Kasper Kruithof, Jeanine Suurmond, Doortje Kal en Janneke Harting
Performing work is regarded as a key factor in the social inclusion of vulnerable persons. However, such social inclusion appears to be problematic in both mainstream and segregated settings. We aimed to examine whether volunteer work in integrated settings could be a suitable alternative. In a case study, we interviewed 13 vulnerable persons who were enabled—through a “Quarter Making” intervention—to perform volunteer work in a community setting. Data were analyzed using concepts from social epidemiology and social sciences.
Everyone is different, but for some people being different can prove an obstacle to participating in society. 'Kwartiermaken' is about welcoming people who often don't feel at home in society. Translation and voice: Alistair Niemeijer https://www.youtube.com/watch?v=_8n0qaCKsBk
Commentary in Social Inclusion 2016, Volume 4
What does it mean if we want people with intellectual and/or psychiatric disabilities to participate in our society? Based on which idea(l)s about humanity do we define equality and equivalence? How much space is left for individual differences? In the following dialogue the two authors navigate the tension between similarity and difference in thinking about - and working towards - more space for marginalized people. www.cogitatiopress.com/ojs/index.php/socialinclusion
A good society is more than just a private affair - Jef van Eijken, Hans van Ewijk, Harrie Staatsen (ed.)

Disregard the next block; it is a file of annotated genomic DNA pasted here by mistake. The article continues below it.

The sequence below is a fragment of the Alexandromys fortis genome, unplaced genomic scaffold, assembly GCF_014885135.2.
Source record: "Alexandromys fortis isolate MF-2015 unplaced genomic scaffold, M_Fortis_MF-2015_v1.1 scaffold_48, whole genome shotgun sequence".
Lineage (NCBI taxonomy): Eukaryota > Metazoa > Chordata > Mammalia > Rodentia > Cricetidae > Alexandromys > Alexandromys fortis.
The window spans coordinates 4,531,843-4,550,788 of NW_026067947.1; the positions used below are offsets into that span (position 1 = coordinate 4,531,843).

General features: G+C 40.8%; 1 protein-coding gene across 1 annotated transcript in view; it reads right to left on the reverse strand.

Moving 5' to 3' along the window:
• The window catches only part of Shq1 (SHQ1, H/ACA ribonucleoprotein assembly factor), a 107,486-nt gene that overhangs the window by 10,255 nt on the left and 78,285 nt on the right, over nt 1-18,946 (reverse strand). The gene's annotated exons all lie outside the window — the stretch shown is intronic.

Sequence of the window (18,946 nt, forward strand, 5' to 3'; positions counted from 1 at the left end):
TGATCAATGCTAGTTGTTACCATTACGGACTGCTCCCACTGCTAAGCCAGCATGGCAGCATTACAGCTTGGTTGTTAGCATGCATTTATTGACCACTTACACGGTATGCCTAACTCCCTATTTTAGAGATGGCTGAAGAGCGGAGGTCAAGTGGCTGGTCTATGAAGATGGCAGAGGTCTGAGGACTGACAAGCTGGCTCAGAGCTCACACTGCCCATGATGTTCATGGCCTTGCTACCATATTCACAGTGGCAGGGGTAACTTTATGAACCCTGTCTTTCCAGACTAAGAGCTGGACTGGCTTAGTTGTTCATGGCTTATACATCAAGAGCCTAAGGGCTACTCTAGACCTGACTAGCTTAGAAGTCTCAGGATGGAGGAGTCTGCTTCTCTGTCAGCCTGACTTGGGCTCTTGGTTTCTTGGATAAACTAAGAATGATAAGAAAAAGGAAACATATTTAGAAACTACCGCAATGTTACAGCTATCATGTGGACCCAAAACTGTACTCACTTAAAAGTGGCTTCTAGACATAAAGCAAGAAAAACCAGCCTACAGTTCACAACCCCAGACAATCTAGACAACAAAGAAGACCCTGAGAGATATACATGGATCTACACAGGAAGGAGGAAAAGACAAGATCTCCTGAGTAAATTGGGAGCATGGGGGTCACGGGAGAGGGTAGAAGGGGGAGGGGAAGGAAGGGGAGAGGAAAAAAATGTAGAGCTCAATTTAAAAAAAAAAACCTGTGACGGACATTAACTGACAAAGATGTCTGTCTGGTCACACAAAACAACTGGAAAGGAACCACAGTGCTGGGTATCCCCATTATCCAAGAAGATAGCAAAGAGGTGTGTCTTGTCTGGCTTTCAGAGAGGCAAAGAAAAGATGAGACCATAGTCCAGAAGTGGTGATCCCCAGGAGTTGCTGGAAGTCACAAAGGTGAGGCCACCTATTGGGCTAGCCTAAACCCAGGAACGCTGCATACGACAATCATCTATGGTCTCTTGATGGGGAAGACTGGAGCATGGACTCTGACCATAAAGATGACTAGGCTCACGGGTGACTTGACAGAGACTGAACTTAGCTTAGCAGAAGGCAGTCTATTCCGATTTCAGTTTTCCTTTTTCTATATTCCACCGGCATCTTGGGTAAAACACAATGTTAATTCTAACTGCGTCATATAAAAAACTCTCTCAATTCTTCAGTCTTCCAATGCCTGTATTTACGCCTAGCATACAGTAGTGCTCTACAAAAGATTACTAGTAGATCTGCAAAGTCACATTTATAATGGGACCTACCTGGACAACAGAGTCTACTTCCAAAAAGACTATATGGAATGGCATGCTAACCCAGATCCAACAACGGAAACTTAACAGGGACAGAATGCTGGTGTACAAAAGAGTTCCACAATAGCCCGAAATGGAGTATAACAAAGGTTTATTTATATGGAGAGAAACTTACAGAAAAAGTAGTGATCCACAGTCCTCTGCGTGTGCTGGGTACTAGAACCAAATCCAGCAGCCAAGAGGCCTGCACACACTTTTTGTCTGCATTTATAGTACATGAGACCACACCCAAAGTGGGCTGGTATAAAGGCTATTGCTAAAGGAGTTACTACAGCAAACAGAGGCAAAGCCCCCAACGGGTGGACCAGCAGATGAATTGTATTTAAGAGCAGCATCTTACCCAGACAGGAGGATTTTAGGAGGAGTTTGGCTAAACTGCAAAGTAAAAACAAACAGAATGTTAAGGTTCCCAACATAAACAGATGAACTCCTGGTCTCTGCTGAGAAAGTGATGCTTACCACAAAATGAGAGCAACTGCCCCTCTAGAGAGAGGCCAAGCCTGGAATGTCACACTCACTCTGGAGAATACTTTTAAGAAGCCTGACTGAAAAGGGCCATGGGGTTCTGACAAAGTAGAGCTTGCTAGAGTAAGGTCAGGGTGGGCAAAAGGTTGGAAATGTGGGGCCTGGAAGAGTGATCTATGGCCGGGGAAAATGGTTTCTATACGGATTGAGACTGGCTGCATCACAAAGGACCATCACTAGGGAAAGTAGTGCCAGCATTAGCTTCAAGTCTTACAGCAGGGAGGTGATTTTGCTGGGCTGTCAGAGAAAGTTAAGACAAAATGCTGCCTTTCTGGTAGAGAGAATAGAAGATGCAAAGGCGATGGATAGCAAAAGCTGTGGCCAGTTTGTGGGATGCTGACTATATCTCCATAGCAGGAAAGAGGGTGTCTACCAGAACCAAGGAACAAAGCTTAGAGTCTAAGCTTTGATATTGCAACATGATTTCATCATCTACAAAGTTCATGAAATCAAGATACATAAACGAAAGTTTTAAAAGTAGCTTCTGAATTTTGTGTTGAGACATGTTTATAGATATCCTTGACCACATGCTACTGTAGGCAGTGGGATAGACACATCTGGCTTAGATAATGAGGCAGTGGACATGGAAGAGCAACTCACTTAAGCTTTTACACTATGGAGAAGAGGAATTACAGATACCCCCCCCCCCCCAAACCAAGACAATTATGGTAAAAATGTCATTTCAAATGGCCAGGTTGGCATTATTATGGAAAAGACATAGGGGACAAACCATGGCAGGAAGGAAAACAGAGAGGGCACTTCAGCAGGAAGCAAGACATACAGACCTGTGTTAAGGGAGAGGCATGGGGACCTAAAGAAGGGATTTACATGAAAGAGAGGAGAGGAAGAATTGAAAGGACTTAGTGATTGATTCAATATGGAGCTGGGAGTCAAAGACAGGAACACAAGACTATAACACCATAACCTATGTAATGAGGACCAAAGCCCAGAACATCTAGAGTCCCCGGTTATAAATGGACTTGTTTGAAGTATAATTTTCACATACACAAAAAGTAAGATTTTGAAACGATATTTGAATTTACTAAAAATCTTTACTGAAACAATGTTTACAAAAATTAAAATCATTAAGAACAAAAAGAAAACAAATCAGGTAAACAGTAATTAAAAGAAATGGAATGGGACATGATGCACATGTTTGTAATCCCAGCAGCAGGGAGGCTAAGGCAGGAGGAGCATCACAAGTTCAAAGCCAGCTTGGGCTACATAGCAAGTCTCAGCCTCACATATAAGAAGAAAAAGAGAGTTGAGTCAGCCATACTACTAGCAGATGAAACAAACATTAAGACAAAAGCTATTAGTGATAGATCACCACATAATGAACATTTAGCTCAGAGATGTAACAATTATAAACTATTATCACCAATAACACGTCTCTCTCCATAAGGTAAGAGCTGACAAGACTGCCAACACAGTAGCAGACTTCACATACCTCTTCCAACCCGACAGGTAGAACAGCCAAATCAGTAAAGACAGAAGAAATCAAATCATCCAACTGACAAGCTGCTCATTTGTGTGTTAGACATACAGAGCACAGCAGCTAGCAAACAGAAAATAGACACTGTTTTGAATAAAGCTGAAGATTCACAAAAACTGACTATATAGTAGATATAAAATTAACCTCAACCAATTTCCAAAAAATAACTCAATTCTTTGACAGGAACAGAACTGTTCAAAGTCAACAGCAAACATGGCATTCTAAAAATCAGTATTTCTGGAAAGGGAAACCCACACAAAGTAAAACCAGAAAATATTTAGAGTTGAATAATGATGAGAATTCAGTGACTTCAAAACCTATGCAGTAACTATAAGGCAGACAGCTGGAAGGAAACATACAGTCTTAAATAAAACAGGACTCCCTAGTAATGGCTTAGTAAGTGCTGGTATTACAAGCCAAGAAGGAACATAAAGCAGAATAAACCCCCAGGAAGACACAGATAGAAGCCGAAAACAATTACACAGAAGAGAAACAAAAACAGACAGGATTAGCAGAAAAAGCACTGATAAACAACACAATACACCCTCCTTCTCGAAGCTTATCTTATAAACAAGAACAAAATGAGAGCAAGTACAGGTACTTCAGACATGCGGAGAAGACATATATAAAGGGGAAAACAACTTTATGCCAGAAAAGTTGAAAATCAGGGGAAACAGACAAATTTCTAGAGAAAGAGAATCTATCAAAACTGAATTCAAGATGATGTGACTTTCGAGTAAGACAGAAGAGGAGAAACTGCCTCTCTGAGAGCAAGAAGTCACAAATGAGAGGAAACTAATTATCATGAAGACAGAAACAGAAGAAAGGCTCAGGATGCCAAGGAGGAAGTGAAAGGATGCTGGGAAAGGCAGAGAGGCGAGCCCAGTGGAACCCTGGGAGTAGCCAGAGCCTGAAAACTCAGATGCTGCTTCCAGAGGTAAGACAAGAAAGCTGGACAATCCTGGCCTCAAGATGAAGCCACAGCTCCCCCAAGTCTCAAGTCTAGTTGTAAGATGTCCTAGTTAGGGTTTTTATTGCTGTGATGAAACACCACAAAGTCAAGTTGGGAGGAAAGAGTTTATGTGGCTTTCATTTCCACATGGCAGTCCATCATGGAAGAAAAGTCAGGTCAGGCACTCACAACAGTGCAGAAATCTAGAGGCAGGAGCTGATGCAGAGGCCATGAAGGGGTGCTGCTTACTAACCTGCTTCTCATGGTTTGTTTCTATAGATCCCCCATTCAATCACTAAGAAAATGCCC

In their book Arbeidsrehabilitatie in een vernieuwde geestelijke gezondheidszorg , Jaap van Weeghel and Jacques Zeelen (1990) introduce the concept of kwartiermaken. They define this concept as the efforts aimed at visualizing, making accessible and, if needed, adapting social work situations. In my opinion this concept also applies to other situations. It is about making (work- or other) places suitable not just for the individual client, but likewise setting out a collective environment strategy for the humanization of work or of society as a whole.
A contribution to a good theory and practice of good care
What is good care for people with psychiatric disabilities? This is the central question in this book. A question which can best be answered by the persons with disabilities themselves. After all, they are the ones who know what life with a disability means and how professional services can support them to take care of the disability and to help them live a meaningful life.
Over the last decades studies in many different countries documenting experiential knowledge of people with psychiatric disabilities are providing more and more insights in the phenomena of recovery. Recovery is a process in which the person is learning to live with the disability or even to overcome the disability, to an extent that meaningful social roles in the community can be fulfilled.
This book offers an overview of the current knowledge about recovery in mental health. It also describes the results of a narrative study in the Netherlands, which adds new insights into phenomena of the process of recovery and the factors which contribute to recovery. The study also provides insights about how mental health services can contribute to recovery.
On the basis of a thorough analyses of the experiential data, the author has developed a theory and practice of ‘good care’. This offers an exciting new framework for professionals working in the field of long term care.